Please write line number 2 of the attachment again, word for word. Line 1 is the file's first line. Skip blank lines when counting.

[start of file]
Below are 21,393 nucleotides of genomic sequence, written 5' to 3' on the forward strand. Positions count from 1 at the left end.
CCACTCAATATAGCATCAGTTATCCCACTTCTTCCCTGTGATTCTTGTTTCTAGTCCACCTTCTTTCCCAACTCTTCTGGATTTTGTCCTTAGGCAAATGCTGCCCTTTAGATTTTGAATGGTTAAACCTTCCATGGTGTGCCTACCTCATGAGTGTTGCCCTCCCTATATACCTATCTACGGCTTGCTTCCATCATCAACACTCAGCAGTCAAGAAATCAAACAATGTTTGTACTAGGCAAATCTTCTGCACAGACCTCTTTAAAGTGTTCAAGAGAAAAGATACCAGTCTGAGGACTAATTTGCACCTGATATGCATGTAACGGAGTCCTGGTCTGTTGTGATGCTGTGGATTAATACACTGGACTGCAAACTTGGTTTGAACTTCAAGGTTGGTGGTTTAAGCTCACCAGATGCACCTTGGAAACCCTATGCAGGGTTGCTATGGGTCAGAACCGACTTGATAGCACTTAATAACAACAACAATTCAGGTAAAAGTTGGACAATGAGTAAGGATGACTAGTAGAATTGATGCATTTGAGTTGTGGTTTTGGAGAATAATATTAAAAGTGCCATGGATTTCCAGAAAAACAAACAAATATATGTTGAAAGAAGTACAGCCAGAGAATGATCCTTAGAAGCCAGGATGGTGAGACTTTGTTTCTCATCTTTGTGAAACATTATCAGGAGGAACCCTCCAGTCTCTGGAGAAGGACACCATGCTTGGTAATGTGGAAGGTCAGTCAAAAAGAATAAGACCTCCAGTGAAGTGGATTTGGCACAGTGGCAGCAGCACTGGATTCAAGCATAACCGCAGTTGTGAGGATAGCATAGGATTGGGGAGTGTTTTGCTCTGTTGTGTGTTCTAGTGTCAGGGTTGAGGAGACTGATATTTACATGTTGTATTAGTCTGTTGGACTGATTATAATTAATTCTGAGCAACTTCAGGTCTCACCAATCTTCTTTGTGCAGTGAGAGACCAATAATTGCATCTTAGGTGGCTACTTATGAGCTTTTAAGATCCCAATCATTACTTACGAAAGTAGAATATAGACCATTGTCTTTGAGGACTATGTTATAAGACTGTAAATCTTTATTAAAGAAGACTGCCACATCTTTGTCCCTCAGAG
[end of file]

CCACTCAATATAGCATCAGTTATCCCACTTCTTCCCTGTGATTCTTGTTTCTAGTCCACCTTCTTTCCCAACTCTTCTGGATTTTGTCCTTAGGCAAATGCTGCCCTTTAGATTTTGAATGGTTAAACCTTCCATGGTGTGCCTACCTCATGAGTGTTGCCCTCCCTATATACCTATCTACGGCTTGCTTCCATCATCAACACTCAGCAGTCAAGAAATCAAACAATGTTTGTACTAGGCAAATCTTCTGCACAGACCTCTTTAAAGTGTTCAAGAGAAAAGATACCAGTCTGAGGACTAATTTGCACCTGATATGCATGTAACGGAGTCCTGGTCTGTTGTGATGCTGTGGATTAATACACTGGACTGCAAACTTGGTTTGAACTTCAAGGTTGGTGGTTTAAGCTCACCAGATGCACCTTGGAAACCCTATGCAGGGTTGCTATGGGTCAGAACCGACTTGATAGCACTTAATAACAACAACAATTCAGGTAAAAGTTGGACAATGAGTAAGGATGACTAGTAGAATTGATGCATTTGAGTTGTGGTTTTGGAGAATAATATTAAAAGTGCCATGGATTTCCAGAAAAACAAACAAATATATGTTGAAAGAAGTACAGCCAGAGAATGATCCTTAGAAGCCAGGATGGTGAGACTTTGTTTCTCATCTTTGTGAAACATTATCAGGAGGAACCCTCCAGTCTCTGGAGAAGGACACCATGCTTGGTAATGTGGAAGGTCAGTCAAAAAGAATAAGACCTCCAGTGAAGTGGATTTGGCACAGTGGCAGCAGCACTGGATTCAAGCATAACCGCAGTTGTGAGGATAGCATAGGATTGGGGAGTGTTTTGCTCTGTTGTGTGTTCTAGTGTCAGGGTTGAGGAGACTGATATTTACATGTTGTATTAGTCTGTTGGACTGATTATAATTAATTCTGAGCAACTTCAGGTCTCACCAATCTTCTTTGTGCAGTGAGAGACCAATAATTGCATCTTAGGTGGCTACTTATGAGCTTTTAAGATCCCAATCATTACTTACGAAAGTAGAATATAGACCATTGTCTTTGAGGACTATGTTATAAGACTGTAAATCTTTATTAAAGAAGACTGCCACATCTTTGTCCCTCAGAG